1) The money is so low relative to the professions they might have gone into. Journalists also suffer from this bitterness. Interestingly, the more lucrative their current options are, the less bitter the professors seem to be--economists and engineers seem relatively cheerful compared to English and History professors.
2) It's so easy to tell exactly where you rank in the academic hierarchy. Well, I don't find it easy, but they all seem to. Unless you're very near the top, your ranking is reinforced every time you attend any sort of professional event. If you are near the top, you promptly switch to wondering why you're paid less than an entry level investment banking analyst.
3) It's so hard to switch jobs. Job mobility is so low that you can't salve your ego by telling yourself that your current job is merely a waystop en route to something better.
4) Academics have few alternative status hierarchies Getting tenure is an all consuming process that leaves very little time for developing other hobbies. And the job virtually definitionally does not attract the kind of people who will be happy putting their career on a back burner to family or lifestyle.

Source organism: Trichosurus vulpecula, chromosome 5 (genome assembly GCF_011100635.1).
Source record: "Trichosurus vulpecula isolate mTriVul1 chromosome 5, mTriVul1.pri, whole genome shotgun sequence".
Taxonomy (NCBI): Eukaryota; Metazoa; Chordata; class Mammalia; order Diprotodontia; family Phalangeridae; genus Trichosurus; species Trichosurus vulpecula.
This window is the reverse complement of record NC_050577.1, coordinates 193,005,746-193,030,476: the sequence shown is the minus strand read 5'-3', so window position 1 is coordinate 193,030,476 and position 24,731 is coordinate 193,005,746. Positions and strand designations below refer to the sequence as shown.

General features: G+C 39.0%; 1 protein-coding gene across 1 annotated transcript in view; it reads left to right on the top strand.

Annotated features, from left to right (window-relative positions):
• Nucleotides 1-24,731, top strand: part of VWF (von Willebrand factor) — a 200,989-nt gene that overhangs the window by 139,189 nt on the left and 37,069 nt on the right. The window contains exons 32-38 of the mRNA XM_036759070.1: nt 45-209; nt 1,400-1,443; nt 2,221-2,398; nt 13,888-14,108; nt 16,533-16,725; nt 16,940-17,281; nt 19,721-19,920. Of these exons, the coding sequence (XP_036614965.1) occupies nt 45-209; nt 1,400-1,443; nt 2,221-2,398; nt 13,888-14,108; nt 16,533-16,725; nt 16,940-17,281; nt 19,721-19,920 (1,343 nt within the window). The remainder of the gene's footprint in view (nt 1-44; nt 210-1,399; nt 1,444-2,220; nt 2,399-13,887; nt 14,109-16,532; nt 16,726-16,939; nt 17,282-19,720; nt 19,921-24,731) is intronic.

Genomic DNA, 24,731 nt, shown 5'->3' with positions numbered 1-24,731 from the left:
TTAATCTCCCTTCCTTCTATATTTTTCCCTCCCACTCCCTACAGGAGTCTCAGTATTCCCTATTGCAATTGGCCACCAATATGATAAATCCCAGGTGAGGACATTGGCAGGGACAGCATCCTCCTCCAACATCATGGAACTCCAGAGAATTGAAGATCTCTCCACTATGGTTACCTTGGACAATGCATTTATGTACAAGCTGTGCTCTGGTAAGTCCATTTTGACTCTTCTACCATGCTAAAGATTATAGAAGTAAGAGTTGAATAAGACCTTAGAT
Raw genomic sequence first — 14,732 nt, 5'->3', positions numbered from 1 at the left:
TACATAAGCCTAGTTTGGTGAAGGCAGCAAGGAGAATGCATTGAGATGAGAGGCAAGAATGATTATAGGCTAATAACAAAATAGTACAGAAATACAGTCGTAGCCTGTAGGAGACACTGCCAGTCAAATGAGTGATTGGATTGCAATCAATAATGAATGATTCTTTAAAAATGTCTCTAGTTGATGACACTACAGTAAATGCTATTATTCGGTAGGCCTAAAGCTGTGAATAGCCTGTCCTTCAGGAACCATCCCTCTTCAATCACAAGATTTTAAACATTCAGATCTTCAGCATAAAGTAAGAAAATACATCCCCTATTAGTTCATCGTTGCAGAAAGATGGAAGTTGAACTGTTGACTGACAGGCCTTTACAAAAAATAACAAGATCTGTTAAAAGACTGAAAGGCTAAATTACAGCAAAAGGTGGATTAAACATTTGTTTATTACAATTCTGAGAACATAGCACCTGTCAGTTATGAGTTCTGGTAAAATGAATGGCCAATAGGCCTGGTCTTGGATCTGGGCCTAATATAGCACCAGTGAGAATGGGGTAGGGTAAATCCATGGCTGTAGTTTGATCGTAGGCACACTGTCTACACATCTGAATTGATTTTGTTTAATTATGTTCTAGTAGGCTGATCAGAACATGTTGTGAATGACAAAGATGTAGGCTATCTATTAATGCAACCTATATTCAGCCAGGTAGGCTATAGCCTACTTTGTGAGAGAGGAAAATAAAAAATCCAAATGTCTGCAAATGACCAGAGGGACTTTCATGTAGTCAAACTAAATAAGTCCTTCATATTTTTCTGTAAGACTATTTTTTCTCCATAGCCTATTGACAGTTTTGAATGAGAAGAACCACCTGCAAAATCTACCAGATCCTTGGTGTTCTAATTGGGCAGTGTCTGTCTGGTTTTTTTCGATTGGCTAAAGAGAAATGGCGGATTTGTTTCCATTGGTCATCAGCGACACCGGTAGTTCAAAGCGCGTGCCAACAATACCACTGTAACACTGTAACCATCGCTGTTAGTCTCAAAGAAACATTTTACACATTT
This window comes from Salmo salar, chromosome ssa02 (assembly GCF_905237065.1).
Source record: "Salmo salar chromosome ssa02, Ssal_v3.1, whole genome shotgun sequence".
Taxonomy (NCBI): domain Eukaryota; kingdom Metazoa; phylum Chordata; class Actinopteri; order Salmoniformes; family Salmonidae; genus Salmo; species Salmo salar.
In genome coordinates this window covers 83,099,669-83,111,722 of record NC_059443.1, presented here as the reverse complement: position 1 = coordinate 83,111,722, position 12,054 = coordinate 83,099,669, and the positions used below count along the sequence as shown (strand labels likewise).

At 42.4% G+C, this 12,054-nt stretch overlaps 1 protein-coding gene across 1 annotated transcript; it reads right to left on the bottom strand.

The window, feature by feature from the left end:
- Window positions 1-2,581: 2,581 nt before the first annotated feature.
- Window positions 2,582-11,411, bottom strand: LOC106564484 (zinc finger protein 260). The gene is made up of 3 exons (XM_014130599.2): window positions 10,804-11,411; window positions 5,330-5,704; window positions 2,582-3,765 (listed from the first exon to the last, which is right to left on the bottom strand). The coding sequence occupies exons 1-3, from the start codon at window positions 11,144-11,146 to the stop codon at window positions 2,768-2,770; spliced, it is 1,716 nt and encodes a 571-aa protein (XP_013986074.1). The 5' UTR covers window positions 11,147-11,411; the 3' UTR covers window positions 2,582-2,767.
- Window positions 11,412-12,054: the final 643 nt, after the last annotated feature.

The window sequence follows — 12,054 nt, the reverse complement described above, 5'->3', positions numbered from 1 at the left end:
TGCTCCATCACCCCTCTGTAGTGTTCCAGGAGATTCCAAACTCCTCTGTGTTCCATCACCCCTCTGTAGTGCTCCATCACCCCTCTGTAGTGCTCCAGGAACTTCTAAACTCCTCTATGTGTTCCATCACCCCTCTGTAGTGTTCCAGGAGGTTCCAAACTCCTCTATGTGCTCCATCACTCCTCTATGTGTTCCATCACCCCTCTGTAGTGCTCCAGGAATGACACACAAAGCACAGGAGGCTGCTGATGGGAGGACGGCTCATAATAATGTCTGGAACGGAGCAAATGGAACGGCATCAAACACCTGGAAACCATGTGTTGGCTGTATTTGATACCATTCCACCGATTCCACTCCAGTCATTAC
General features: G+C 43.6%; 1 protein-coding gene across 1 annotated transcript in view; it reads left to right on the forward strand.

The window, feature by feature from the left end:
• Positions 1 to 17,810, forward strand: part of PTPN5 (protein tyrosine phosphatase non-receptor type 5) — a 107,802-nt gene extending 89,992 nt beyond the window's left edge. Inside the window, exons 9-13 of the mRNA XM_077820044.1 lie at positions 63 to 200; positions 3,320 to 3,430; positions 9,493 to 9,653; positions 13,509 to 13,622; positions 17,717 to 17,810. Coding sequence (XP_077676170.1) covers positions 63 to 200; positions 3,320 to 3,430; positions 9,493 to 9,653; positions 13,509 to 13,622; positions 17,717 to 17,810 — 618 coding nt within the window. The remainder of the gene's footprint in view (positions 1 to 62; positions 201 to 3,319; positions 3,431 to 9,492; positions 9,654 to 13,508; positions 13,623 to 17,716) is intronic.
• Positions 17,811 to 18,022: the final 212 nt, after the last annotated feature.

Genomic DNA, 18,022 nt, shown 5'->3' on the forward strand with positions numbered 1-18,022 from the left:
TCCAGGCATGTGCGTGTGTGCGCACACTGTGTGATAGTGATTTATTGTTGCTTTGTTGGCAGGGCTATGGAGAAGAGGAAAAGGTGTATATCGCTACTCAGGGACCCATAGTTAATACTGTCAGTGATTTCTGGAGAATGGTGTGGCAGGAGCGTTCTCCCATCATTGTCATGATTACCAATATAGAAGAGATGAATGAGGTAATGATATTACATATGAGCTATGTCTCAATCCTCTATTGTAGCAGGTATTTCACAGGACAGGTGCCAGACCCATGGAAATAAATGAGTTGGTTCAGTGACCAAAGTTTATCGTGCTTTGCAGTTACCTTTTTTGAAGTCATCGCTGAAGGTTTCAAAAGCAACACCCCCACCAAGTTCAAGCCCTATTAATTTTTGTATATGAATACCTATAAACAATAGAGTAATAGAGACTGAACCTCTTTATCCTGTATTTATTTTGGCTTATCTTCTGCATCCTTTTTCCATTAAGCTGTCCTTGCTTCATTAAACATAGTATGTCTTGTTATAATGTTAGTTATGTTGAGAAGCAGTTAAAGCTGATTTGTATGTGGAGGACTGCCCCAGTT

5) Academics have virtually no control over where they live They usually seem to go where the best job is, regardless of whether or not the local area suits them. In many cases, this further focuses them inward on academia, because there aren't all that many other people around who share their interests.
The full post is here.